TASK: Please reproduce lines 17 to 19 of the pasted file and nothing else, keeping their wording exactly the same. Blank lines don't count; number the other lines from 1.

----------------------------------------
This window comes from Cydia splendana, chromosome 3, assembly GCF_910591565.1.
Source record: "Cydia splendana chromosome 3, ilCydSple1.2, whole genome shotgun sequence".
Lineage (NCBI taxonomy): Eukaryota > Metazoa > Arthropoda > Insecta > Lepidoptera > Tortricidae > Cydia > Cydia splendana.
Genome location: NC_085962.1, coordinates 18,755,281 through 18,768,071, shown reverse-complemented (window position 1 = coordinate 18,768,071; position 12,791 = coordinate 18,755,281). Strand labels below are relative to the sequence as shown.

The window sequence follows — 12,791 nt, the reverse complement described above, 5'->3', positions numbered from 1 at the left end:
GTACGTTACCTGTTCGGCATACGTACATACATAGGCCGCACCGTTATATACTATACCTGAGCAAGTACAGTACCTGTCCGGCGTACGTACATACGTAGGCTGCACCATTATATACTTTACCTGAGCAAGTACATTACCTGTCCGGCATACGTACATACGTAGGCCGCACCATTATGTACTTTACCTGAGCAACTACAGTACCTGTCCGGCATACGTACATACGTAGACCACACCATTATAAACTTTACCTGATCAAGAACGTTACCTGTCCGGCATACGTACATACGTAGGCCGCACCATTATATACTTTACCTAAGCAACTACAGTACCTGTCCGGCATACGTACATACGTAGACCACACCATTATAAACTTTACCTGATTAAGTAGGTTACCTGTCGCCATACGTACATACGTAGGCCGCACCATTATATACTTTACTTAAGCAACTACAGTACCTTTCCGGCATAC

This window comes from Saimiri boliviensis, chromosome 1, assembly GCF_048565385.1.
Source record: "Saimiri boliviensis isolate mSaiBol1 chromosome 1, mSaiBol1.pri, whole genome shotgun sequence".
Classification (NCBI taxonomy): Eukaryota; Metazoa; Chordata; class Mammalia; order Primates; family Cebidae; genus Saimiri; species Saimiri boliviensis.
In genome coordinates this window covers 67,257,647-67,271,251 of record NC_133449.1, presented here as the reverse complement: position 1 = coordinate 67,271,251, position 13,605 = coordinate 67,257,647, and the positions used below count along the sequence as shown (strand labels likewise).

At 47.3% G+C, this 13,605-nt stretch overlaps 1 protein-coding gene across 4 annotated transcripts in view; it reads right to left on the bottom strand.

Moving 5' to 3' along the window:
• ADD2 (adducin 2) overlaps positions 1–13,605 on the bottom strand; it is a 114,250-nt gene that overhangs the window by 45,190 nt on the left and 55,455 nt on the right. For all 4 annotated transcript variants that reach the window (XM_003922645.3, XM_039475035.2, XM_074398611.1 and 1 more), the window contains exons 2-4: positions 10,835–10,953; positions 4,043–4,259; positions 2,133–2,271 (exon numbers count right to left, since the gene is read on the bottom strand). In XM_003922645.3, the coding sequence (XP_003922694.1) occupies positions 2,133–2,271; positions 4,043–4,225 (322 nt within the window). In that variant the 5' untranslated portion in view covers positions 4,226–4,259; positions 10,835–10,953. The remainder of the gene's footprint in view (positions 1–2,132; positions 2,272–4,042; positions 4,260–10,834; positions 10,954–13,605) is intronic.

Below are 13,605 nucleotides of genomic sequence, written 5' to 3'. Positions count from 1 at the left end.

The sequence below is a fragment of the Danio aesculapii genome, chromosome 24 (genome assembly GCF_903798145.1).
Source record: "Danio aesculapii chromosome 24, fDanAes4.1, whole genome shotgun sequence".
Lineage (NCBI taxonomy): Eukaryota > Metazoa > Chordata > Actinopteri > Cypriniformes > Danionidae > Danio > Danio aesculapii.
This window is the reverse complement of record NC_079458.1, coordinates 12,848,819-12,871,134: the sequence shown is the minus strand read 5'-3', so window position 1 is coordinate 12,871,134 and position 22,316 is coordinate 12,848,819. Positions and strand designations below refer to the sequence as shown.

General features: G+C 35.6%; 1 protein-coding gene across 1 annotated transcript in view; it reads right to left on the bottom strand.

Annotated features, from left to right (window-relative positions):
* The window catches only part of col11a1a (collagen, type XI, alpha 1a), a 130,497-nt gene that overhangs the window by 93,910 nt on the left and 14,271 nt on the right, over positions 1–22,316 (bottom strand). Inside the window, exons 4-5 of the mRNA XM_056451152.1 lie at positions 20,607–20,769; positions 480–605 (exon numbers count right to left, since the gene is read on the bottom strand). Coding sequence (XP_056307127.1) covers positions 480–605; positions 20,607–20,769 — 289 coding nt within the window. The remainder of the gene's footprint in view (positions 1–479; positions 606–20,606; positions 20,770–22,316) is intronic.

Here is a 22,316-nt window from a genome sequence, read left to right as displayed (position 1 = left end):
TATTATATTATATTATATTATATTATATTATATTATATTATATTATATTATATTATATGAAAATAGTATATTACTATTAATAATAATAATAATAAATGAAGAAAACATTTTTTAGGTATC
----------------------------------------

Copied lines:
Lineage (NCBI taxonomy): Eukaryota > Metazoa > Chordata > Actinopteri > Cypriniformes > Danionidae > Danio > Danio aesculapii.
This window is the reverse complement of record NC_079458.1, coordinates 12,848,819-12,871,134: the sequence shown is the minus strand read 5'-3', so window position 1 is coordinate 12,871,134 and position 22,316 is coordinate 12,848,819. Positions and strand designations below refer to the sequence as shown.

General features: G+C 35.6%; 1 protein-coding gene across 1 annotated transcript in view; it reads right to left on the bottom strand.